LA County Reports High Number of Positive Cases
LOS ANGELES:- The Los Angeles County Department of Public Health (Public Health) has confirmed 18 new deaths and 3,322 new cases of COVID-19. To date, Public Health has identified 133,549 positive cases of COVID-19 across all areas of LA County, and a total of 3,809 deaths.
Testing results are available for over 1,336,000 individuals with 9% of all people testing positive.
Currently, there are 2,093 people hospitalized, 26% of these people are confirmed cases in the ICU and 19% are confirmed cases on ventilators. This remains substantially higher than the 1,350 to 1,450 daily hospitalizations seen four weeks ago. Any modifications in the Health Officer Order are always in the name of preventing more cases, more serious illnesses, increased hospitalizations and more deaths.
“For many LA County residents this is a very difficult time as you mourn the loss of a loved one and we wish you healing and peace,” said Barbara Ferrer, PhD, MPH, MEd, Director of Public Health. “We have been battling this virus for several months and I know that ‘COVID fatigue’ is a very real thing. I want to encourage everyone to remain vigilant and continue to use all the tools we have to prevent further transmission of the virus. Closely following all protocols for physical distancing, wearing cloth face coverings and washing hands frequently are crucial at this moment for preventing more serious illness and death from COVID-19.”
Of the 16 people that passed away (excluding Long Beach and Pasadena), 14 people were over the age of 65 years old and two people who died were between the ages of 41 and 65 years old. Eleven people had underlying health conditions including 10 people over the age of 65 years old and one person between the ages of 41 to 65 years old. Two deaths were reported by the city of Long Beach.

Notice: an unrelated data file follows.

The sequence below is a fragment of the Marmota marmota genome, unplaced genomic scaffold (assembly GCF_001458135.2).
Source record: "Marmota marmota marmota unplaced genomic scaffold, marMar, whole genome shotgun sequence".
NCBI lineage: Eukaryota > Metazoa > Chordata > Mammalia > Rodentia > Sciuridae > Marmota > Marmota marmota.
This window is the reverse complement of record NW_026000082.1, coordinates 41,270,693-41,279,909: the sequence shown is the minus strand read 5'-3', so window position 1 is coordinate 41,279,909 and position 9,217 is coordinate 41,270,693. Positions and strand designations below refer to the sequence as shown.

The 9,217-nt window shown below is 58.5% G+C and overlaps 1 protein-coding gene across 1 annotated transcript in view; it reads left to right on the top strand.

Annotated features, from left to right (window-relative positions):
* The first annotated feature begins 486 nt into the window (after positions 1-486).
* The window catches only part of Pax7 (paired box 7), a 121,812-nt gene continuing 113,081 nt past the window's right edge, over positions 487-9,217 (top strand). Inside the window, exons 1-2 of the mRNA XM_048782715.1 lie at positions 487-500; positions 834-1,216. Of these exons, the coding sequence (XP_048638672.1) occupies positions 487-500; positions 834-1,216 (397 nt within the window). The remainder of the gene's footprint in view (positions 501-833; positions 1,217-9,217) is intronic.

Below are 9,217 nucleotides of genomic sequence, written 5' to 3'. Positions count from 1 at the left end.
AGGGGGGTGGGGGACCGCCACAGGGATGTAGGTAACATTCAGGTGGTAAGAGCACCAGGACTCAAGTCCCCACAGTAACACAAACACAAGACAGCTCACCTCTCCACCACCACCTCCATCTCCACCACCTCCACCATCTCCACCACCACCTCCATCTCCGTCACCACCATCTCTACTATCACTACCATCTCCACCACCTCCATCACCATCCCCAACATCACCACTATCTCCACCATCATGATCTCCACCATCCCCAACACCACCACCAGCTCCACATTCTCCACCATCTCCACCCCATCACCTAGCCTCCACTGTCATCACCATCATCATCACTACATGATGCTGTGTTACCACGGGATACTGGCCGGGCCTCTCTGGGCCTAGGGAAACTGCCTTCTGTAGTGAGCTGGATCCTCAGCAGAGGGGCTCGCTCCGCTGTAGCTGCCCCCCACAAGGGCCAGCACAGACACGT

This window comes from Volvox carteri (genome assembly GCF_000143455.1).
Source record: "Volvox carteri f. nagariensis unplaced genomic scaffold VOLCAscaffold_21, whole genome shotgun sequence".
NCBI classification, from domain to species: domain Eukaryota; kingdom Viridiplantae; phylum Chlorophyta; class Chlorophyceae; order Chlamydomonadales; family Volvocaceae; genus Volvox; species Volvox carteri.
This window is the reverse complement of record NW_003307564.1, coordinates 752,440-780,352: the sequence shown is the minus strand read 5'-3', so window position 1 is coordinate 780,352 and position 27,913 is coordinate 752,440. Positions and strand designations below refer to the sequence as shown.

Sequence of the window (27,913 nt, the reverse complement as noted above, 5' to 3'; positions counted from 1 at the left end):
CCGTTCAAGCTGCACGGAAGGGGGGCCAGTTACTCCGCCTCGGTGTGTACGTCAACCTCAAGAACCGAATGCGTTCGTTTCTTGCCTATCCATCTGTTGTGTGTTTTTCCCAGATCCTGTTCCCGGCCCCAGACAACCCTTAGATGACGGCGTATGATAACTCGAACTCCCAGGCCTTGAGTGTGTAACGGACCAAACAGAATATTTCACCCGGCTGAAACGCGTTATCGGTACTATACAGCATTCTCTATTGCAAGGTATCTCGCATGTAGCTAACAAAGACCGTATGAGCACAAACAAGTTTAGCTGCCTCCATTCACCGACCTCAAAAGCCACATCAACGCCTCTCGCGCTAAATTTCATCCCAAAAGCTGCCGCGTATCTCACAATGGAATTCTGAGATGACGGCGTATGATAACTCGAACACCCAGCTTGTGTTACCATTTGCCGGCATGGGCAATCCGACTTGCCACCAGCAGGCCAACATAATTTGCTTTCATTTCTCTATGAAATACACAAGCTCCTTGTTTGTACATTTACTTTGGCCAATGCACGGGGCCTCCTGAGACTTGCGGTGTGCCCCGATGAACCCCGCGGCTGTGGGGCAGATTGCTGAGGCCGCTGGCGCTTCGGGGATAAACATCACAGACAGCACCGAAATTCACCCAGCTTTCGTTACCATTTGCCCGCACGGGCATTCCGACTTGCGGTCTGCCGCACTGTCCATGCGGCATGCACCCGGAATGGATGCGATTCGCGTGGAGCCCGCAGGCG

Ninety-three percent of people who died had underlying health conditions. Of those who died, information about race and ethnicity is available for 3,543 people (99 percent of the cases reported by Public Health); 46% of deaths occurred among Latino/Latinx residents, 26% among White residents, 16% among Asian residents, 11% among African American/Black residents, less than 1% among Native Hawaiian/Pacific Islander residents and 1% among residents identifying with other races. Upon further investigation, 15 cases and two deaths reported earlier were not LA County residents.
Because this virus is still easily transmitted among people in contact with each other, the best protection against COVID-19 continues to be to wash your hands frequently, avoid touching your eyes, nose, and mouth with unwashed hands, self-isolate if you are sick, practice physical distancing, and wear a clean face covering when in contact with others from outside your household. It’s important if someone thinks they could be positive for COVID-19 and are awaiting testing results, to stay at home and act as if they are positive. This means self-isolating for 10 days and 72 hours after symptoms and fever subside, or until they receive a negative result. If a person tests positive for COVID-19, they should plan on receiving a call from a contact tracer to discuss how to protect themselves and others, to find out where they may have been, and who they were in close contact with while infectious. People who have underlying health conditions remain at much greater risk for serious illness from COVID-19, so it will continue to be very important for the County’s vulnerable residents to stay at home as much as possible, to have groceries and medicine delivered, and to call their providers immediately if they have even mild symptoms.